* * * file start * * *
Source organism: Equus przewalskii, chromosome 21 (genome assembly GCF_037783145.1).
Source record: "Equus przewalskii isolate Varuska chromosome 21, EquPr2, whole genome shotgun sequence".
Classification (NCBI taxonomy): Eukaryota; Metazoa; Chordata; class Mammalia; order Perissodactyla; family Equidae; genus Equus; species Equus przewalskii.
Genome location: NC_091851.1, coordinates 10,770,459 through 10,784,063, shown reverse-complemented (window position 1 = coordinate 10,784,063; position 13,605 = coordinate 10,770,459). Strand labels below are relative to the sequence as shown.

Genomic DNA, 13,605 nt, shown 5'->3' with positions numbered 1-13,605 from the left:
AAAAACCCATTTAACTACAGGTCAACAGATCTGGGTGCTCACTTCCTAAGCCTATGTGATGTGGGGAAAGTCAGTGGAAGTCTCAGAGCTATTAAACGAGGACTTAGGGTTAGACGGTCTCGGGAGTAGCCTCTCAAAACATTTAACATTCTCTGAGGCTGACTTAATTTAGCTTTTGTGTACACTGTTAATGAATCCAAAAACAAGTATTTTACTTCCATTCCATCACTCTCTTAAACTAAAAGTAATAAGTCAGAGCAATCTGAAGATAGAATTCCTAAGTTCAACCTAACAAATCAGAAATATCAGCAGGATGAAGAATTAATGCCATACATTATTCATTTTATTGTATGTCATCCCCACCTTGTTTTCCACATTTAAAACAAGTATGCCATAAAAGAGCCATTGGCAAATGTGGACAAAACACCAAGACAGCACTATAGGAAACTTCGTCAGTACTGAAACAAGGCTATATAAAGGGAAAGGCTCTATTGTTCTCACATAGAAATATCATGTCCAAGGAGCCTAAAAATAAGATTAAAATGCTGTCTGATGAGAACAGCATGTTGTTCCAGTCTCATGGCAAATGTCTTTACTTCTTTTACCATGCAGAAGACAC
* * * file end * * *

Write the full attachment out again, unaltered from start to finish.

Source organism: Equus przewalskii, chromosome 21 (genome assembly GCF_037783145.1).
Source record: "Equus przewalskii isolate Varuska chromosome 21, EquPr2, whole genome shotgun sequence".
Classification (NCBI taxonomy): Eukaryota; Metazoa; Chordata; class Mammalia; order Perissodactyla; family Equidae; genus Equus; species Equus przewalskii.
Genome location: NC_091851.1, coordinates 10,770,459 through 10,784,063, shown reverse-complemented (window position 1 = coordinate 10,784,063; position 13,605 = coordinate 10,770,459). Strand labels below are relative to the sequence as shown.

Genomic DNA, 13,605 nt, shown 5'->3' with positions numbered 1-13,605 from the left:
AAAAACCCATTTAACTACAGGTCAACAGATCTGGGTGCTCACTTCCTAAGCCTATGTGATGTGGGGAAAGTCAGTGGAAGTCTCAGAGCTATTAAACGAGGACTTAGGGTTAGACGGTCTCGGGAGTAGCCTCTCAAAACATTTAACATTCTCTGAGGCTGACTTAATTTAGCTTTTGTGTACACTGTTAATGAATCCAAAAACAAGTATTTTACTTCCATTCCATCACTCTCTTAAACTAAAAGTAATAAGTCAGAGCAATCTGAAGATAGAATTCCTAAGTTCAACCTAACAAATCAGAAATATCAGCAGGATGAAGAATTAATGCCATACATTATTCATTTTATTGTATGTCATCCCCACCTTGTTTTCCACATTTAAAACAAGTATGCCATAAAAGAGCCATTGGCAAATGTGGACAAAACACCAAGACAGCACTATAGGAAACTTCGTCAGTACTGAAACAAGGCTATATAAAGGGAAAGGCTCTATTGTTCTCACATAGAAATATCATGTCCAAGGAGCCTAAAAATAAGATTAAAATGCTGTCTGATGAGAACAGCATGTTGTTCCAGTCTCATGGCAAATGTCTTTACTTCTTTTACCATGCAGAAGACAC